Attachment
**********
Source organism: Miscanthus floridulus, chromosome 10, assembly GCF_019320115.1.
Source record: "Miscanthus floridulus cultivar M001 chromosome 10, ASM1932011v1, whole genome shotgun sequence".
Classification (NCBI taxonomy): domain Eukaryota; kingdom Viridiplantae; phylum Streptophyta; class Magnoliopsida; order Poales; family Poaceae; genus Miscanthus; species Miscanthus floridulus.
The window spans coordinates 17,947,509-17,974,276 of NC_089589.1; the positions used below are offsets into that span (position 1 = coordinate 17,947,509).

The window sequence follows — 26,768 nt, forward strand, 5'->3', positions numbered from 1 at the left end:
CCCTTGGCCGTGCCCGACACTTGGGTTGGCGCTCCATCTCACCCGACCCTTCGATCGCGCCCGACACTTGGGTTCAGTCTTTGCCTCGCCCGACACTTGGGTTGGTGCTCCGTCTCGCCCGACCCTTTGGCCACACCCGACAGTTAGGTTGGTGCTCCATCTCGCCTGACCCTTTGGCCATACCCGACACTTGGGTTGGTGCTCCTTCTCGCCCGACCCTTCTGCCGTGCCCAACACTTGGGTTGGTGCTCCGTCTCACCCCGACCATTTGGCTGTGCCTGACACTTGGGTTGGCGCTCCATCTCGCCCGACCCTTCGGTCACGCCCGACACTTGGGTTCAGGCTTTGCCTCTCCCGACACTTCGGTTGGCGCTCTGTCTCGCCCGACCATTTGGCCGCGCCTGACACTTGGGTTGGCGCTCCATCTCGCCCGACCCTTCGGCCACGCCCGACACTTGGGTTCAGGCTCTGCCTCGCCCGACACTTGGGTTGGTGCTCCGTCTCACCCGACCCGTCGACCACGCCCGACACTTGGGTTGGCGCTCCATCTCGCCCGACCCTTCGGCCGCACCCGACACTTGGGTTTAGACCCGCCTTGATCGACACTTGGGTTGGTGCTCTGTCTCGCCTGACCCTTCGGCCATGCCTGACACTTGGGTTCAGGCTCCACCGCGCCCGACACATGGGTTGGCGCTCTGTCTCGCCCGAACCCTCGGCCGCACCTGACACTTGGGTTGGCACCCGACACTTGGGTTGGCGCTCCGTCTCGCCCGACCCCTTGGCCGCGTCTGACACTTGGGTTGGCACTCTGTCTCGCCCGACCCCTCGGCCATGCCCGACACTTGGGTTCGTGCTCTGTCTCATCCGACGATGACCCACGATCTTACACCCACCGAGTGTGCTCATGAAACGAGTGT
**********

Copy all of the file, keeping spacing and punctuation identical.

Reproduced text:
Source organism: Miscanthus floridulus, chromosome 10, assembly GCF_019320115.1.
Source record: "Miscanthus floridulus cultivar M001 chromosome 10, ASM1932011v1, whole genome shotgun sequence".
Classification (NCBI taxonomy): domain Eukaryota; kingdom Viridiplantae; phylum Streptophyta; class Magnoliopsida; order Poales; family Poaceae; genus Miscanthus; species Miscanthus floridulus.
The window spans coordinates 17,947,509-17,974,276 of NC_089589.1; the positions used below are offsets into that span (position 1 = coordinate 17,947,509).

The window sequence follows — 26,768 nt, forward strand, 5'->3', positions numbered from 1 at the left end:
CCCTTGGCCGTGCCCGACACTTGGGTTGGCGCTCCATCTCACCCGACCCTTCGATCGCGCCCGACACTTGGGTTCAGTCTTTGCCTCGCCCGACACTTGGGTTGGTGCTCCGTCTCGCCCGACCCTTTGGCCACACCCGACAGTTAGGTTGGTGCTCCATCTCGCCTGACCCTTTGGCCATACCCGACACTTGGGTTGGTGCTCCTTCTCGCCCGACCCTTCTGCCGTGCCCAACACTTGGGTTGGTGCTCCGTCTCACCCCGACCATTTGGCTGTGCCTGACACTTGGGTTGGCGCTCCATCTCGCCCGACCCTTCGGTCACGCCCGACACTTGGGTTCAGGCTTTGCCTCTCCCGACACTTCGGTTGGCGCTCTGTCTCGCCCGACCATTTGGCCGCGCCTGACACTTGGGTTGGCGCTCCATCTCGCCCGACCCTTCGGCCACGCCCGACACTTGGGTTCAGGCTCTGCCTCGCCCGACACTTGGGTTGGTGCTCCGTCTCACCCGACCCGTCGACCACGCCCGACACTTGGGTTGGCGCTCCATCTCGCCCGACCCTTCGGCCGCACCCGACACTTGGGTTTAGACCCGCCTTGATCGACACTTGGGTTGGTGCTCTGTCTCGCCTGACCCTTCGGCCATGCCTGACACTTGGGTTCAGGCTCCACCGCGCCCGACACATGGGTTGGCGCTCTGTCTCGCCCGAACCCTCGGCCGCACCTGACACTTGGGTTGGCACCCGACACTTGGGTTGGCGCTCCGTCTCGCCCGACCCCTTGGCCGCGTCTGACACTTGGGTTGGCACTCTGTCTCGCCCGACCCCTCGGCCATGCCCGACACTTGGGTTCGTGCTCTGTCTCATCCGACGATGACCCACGATCTTACACCCACCGAGTGTGCTCATGAAACGAGTGT